Radiological sciences students earn awards at state competition

A team of radiological science students from Penn State New Kensington gained experience and earned recognition in April at the annual Pennsylvania Society of Radiologic Technologists (PSRT) conference in Allentown, Pa.

Debra Majetic, coordinator of the radiological science program, and Marcia Curler, instructor in radiological sciences, escorted 16 second-year students to the annual meeting. The students will graduate in August with an associate degree and will be eligible for examination with the American Registry of Radiologic Technologists (ARRT) for professional certification.

“Students are our future and will service all our imaging needs,” said Majetic, who is a graduate of the campus' radiological sciences program and holds a master’s degree in higher education from Geneva College. “We hope this experience sparks an interest in our students to get involved with professional organizations after graduation.”

The purpose of the trip was two-fold. Students had the opportunity to meet with soon-to-be colleagues in a conference setting and compete with fellow students in various categories -- research presentations, image analysis and Techni-bowl.

“It was nice to network with technologists and students from across the state,” said Heather Pranskey, of Aliquippa, Pa., who will earn an associate degree in August. “I thought the speakers were all very interesting.”

Stephenie Fox and Tori Claypoole received the second place award for their research project, “Radiation Travel Exposure.” The Kittanning residents’ project focused on whole body scanners, the radiation doses travelers received while in flight, and the ways to ensure radiation protection guidelines are followed. Eighty projects, presented in poster format, were entered into the competition.

Fox also teamed with Samantha Miller, of Union City, and Nicala Wisnik, of Natrona Heights, to win the image analysis contest. The three classmates selected the correct pathology on each X-ray image.

“The conference was a good experience, and the image analysis was interesting” Wisnik said. "It felt nice to win because I never win anything.”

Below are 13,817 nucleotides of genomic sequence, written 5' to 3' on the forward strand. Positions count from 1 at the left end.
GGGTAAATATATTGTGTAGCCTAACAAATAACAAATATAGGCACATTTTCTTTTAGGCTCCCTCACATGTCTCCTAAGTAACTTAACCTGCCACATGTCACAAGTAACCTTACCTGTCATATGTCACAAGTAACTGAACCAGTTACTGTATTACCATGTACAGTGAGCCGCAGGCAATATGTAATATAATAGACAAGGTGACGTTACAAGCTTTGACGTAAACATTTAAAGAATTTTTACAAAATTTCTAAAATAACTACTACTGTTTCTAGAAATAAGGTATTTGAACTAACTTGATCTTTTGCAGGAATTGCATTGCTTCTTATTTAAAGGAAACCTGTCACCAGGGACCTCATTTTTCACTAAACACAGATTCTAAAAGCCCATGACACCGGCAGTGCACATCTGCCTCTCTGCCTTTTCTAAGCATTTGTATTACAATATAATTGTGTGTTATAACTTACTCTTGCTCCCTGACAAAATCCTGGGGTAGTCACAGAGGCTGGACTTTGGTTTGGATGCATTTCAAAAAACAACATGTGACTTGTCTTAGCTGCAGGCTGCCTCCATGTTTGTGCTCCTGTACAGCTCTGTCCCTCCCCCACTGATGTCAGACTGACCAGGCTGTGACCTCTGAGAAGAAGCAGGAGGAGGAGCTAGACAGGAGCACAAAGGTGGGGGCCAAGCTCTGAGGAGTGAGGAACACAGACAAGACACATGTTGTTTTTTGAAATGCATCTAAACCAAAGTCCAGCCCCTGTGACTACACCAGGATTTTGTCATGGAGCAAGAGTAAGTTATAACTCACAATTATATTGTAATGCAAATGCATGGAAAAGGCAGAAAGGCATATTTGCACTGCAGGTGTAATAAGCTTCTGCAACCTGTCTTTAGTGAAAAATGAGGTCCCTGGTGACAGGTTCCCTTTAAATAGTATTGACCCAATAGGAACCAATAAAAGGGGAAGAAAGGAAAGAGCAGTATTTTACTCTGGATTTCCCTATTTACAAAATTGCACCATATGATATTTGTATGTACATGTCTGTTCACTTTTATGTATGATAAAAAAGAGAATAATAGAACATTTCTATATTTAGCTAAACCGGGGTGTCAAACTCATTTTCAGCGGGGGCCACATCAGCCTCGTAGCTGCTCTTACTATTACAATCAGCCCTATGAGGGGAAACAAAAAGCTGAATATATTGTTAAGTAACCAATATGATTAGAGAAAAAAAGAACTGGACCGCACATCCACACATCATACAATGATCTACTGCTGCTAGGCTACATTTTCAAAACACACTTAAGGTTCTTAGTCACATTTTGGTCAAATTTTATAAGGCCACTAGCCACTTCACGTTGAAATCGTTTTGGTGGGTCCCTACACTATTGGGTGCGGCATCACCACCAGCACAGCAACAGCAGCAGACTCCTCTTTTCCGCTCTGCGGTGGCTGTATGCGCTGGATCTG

Garnering awards and accolades at the society meetings is becoming a tradition for Majetic’s students. In the past four years, the up-and-coming radiographers have taken a first and a second or third in each of the competitive categories.

Leah Brown, Anne Boyd and Megan Walters started the winning streak in 2010 by capturing first place with their research project, “Radiation for Safety.” The following year, Mallory Randas and Colin Lischy took third-place honors in the inaugural Techni-bowl, a jeopardy-style competition. Last year, Bill Henry and Lydia Johnson won the Techni-bowl, and Keaton Truit and Caitlin Gallagher placed in the image analysis. Fox, Miller and Wisnik’s image analysis victory this year completed the “triple crown” for the campus.

"The opportunity for our students to not only participate in the competition but to also attend the state meeting was invaluable," said Majetic, who joined the campus faculty in 2005. "Imaging professionals recognize the importance of networking with others, sharing new technologies, promoting the profession and supporting education and new technologies entering the field."

About the Radiological Sciences Program
Radiography is a science combining medical imaging technology with human compassion. Radiographers use their knowledge of physics, human anatomy and physiology to create permanent medical radiographic images. Imaging professionals provide a wide range of services using technology founded on theoretical knowledge and scientific concepts.

As a part of the health care team, radiographers provide patient care using safe radiation practices, operate sophisticated technical equipment and make independent judgments and decisions daily. Radiological services are offered in a variety of settings such as hospitals, health care facilities, physicians' offices, research centers and equipment sales offices. Careers in radiography offer flexible work schedules that accommodate various lifestyles and employment needs.

The radiological sciences program at Penn State New Kensington offers students an associate degree, and graduates are eligible for examination with the American Registry of Radiologic Technologists. The 72-credit, academic- and clinical-based curriculum begins in the fall of each year and requires 24 consecutive months of study, including summer sessions.

“In the past two years, the certification examination pass rate for our graduates was 100 percent,” Majetic said. “The five year average is 96 percent.”

For more about the radiological sciences program, visit

Media Contacts: 

Bill Woodard

Work Phone: 
Home Phone: 
Cell Phone: 

Alumni and Public Relations Specialist

Last Updated May 08, 2013